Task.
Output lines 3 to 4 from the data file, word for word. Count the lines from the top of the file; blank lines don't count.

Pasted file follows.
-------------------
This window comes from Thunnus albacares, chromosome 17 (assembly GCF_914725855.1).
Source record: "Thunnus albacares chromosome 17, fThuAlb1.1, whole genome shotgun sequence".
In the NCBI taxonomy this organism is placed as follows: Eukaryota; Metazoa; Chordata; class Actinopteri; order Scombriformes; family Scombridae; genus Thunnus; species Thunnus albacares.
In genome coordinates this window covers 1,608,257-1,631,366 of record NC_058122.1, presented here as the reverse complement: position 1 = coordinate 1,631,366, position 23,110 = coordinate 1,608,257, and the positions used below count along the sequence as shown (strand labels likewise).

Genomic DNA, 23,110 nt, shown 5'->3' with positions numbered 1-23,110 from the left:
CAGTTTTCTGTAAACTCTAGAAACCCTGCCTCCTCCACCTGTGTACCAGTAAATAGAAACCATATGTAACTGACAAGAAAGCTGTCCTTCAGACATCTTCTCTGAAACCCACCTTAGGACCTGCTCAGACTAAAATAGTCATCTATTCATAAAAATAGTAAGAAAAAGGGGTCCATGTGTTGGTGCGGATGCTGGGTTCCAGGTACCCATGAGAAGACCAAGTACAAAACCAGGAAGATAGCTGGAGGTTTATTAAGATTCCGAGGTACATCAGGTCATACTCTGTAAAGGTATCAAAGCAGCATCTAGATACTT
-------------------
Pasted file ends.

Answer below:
In the NCBI taxonomy this organism is placed as follows: Eukaryota; Metazoa; Chordata; class Actinopteri; order Scombriformes; family Scombridae; genus Thunnus; species Thunnus albacares.
In genome coordinates this window covers 1,608,257-1,631,366 of record NC_058122.1, presented here as the reverse complement: position 1 = coordinate 1,631,366, position 23,110 = coordinate 1,608,257, and the positions used below count along the sequence as shown (strand labels likewise).